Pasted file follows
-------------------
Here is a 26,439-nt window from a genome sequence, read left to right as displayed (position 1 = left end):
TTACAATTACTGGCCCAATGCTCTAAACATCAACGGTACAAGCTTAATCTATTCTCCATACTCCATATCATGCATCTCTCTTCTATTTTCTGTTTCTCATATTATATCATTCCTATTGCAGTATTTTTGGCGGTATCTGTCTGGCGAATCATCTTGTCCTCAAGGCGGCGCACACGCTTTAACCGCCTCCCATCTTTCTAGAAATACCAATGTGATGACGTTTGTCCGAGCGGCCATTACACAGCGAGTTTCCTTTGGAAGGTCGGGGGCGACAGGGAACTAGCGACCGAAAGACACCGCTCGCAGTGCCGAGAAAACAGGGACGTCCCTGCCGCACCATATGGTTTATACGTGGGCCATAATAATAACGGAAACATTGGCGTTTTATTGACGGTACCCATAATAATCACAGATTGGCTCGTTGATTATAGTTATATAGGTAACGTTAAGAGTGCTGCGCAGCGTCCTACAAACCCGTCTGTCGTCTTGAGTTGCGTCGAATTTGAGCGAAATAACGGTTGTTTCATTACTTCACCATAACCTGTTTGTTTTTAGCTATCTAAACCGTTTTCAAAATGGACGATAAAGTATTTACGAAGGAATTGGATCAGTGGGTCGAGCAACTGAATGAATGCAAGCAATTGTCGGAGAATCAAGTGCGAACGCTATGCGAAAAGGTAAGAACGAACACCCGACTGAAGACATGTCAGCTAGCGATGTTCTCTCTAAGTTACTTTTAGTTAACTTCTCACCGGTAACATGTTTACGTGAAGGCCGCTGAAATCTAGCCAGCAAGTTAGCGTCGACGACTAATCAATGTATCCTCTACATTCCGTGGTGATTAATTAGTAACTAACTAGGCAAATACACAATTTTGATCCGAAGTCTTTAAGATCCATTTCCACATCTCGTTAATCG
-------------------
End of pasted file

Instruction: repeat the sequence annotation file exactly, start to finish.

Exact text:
Here is a 26,439-nt window from a genome sequence, read left to right as displayed (position 1 = left end):
TTACAATTACTGGCCCAATGCTCTAAACATCAACGGTACAAGCTTAATCTATTCTCCATACTCCATATCATGCATCTCTCTTCTATTTTCTGTTTCTCATATTATATCATTCCTATTGCAGTATTTTTGGCGGTATCTGTCTGGCGAATCATCTTGTCCTCAAGGCGGCGCACACGCTTTAACCGCCTCCCATCTTTCTAGAAATACCAATGTGATGACGTTTGTCCGAGCGGCCATTACACAGCGAGTTTCCTTTGGAAGGTCGGGGGCGACAGGGAACTAGCGACCGAAAGACACCGCTCGCAGTGCCGAGAAAACAGGGACGTCCCTGCCGCACCATATGGTTTATACGTGGGCCATAATAATAACGGAAACATTGGCGTTTTATTGACGGTACCCATAATAATCACAGATTGGCTCGTTGATTATAGTTATATAGGTAACGTTAAGAGTGCTGCGCAGCGTCCTACAAACCCGTCTGTCGTCTTGAGTTGCGTCGAATTTGAGCGAAATAACGGTTGTTTCATTACTTCACCATAACCTGTTTGTTTTTAGCTATCTAAACCGTTTTCAAAATGGACGATAAAGTATTTACGAAGGAATTGGATCAGTGGGTCGAGCAACTGAATGAATGCAAGCAATTGTCGGAGAATCAAGTGCGAACGCTATGCGAAAAGGTAAGAACGAACACCCGACTGAAGACATGTCAGCTAGCGATGTTCTCTCTAAGTTACTTTTAGTTAACTTCTCACCGGTAACATGTTTACGTGAAGGCCGCTGAAATCTAGCCAGCAAGTTAGCGTCGACGACTAATCAATGTATCCTCTACATTCCGTGGTGATTAATTAGTAACTAACTAGGCAAATACACAATTTTGATCCGAAGTCTTTAAGATCCATTTCCACATCTCGTTAATCG